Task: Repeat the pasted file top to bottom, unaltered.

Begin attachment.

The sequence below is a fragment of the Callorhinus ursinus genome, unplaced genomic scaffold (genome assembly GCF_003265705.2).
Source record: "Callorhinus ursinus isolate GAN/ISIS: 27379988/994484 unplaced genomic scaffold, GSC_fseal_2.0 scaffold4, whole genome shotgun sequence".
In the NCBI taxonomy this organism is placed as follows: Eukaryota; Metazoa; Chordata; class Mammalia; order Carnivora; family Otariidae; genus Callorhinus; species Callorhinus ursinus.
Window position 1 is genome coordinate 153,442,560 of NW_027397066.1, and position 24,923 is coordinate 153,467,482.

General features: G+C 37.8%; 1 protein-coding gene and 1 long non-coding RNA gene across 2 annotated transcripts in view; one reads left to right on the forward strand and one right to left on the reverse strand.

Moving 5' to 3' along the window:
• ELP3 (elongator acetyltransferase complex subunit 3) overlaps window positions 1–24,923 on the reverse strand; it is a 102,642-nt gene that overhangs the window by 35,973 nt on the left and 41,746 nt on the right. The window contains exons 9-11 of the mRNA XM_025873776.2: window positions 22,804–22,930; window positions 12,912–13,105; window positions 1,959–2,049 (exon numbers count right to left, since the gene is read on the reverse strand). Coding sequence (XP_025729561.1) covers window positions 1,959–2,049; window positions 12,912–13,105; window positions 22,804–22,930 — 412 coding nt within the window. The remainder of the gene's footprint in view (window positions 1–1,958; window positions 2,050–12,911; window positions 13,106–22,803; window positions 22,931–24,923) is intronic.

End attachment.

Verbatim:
The sequence below is a fragment of the Callorhinus ursinus genome, unplaced genomic scaffold (genome assembly GCF_003265705.2).
Source record: "Callorhinus ursinus isolate GAN/ISIS: 27379988/994484 unplaced genomic scaffold, GSC_fseal_2.0 scaffold4, whole genome shotgun sequence".
In the NCBI taxonomy this organism is placed as follows: Eukaryota; Metazoa; Chordata; class Mammalia; order Carnivora; family Otariidae; genus Callorhinus; species Callorhinus ursinus.
Window position 1 is genome coordinate 153,442,560 of NW_027397066.1, and position 24,923 is coordinate 153,467,482.

General features: G+C 37.8%; 1 protein-coding gene and 1 long non-coding RNA gene across 2 annotated transcripts in view; one reads left to right on the forward strand and one right to left on the reverse strand.

Moving 5' to 3' along the window:
• ELP3 (elongator acetyltransferase complex subunit 3) overlaps window positions 1–24,923 on the reverse strand; it is a 102,642-nt gene that overhangs the window by 35,973 nt on the left and 41,746 nt on the right. The window contains exons 9-11 of the mRNA XM_025873776.2: window positions 22,804–22,930; window positions 12,912–13,105; window positions 1,959–2,049 (exon numbers count right to left, since the gene is read on the reverse strand). Coding sequence (XP_025729561.1) covers window positions 1,959–2,049; window positions 12,912–13,105; window positions 22,804–22,930 — 412 coding nt within the window. The remainder of the gene's footprint in view (window positions 1–1,958; window positions 2,050–12,911; window positions 13,106–22,803; window positions 22,931–24,923) is intronic.